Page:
Post by Stu Gooderham |
In a previous blog I had talked about the importance of putting in place processes to manage the client matter lifecycle as the first step in a firm’s journey towards the ‘connected firm’ nirvana. Fundamental to delivering ‘anything’ in a law firm is of course its human resource (HR) – optimise it and organisations can not only exceed client expectations but also achieve both employee satisfaction & engagement, and profitability.
So how can firms do this? There are two essentials – adoption of strategic HR management processes and actionable data.
Strategic HR management encompasses everything from recruitment and employee on-boarding; resource allocation; skills, talent and appraisal management through to succession planning. To illustrate the need for this approach, take the scenario of skills gaps and requirements. A firm is working on a corporate matter for an international client and finds during the course of execution that there is an immediate need for management expertise, language skills and local awareness to deal with stakeholders in Asia alongside expertise in Chinese law. Rather than being confronted with the issue at the last minute, the ideal situation would be that the firm was able to forecast such personnel and expertise requirements in a timely manner. But to do this, the organisation needs accessible data in order to undertake a skills analysis across the entire firm. Similarly, a firm may need to price a complex matter using a variety of fee arrangements – it can only do this accurately if it has access to historical evidence that shows the skill set needed, at what level, how long will the matter take, estimate of cost versus revenue and so on.
Using technology that makes strategic HR management part of the fabric of the firm and seamlessly links it to the financial function of the organisation is important. Firms can then undertake employee lifecycle management from the day an individual joins the firm – through structured career development, performance management and skills development training – in alignment with both the employee’s personal goals and the business goals of the firm.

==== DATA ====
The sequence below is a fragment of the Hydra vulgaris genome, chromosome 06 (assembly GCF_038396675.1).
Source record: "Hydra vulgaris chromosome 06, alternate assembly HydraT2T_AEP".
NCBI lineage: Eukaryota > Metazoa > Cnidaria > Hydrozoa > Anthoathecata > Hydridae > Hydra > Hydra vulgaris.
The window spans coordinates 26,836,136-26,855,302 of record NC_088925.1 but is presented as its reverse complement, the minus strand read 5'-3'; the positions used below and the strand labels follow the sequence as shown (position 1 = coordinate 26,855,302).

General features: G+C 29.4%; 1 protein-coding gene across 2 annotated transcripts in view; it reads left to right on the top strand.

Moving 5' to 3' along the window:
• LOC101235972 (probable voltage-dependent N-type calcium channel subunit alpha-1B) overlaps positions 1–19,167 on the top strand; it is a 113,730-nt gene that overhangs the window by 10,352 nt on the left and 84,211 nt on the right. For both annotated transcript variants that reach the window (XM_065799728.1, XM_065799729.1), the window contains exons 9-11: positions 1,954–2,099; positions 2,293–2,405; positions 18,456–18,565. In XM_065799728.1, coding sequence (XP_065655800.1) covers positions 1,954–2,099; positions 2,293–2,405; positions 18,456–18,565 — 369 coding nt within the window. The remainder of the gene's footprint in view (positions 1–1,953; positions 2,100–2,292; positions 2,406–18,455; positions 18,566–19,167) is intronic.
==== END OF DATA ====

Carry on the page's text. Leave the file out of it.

Seamlessly interconnecting the HR and financial functions will give firms visibility of how their most expensive and critical resource is being utilised, whether the firm is making money, what permutation and combination can be devised to improve profitability and quality of service, where cost savings can be made and the like. All of this will help the firm deliver a service that exceeds the expectations of its clients, whilst also retaining its best people.
After all, as staff accounts for the highest proportion of cost in law firms, the human resource must be leveraged to the full. And traditionally law firms have not invested enough in their primary resource!
In my next blog, I’ll talk about how business operation can be aligned across matters, resources, practices and departments to create a ‘connected’ firm that thrives on ‘continuous improvement’.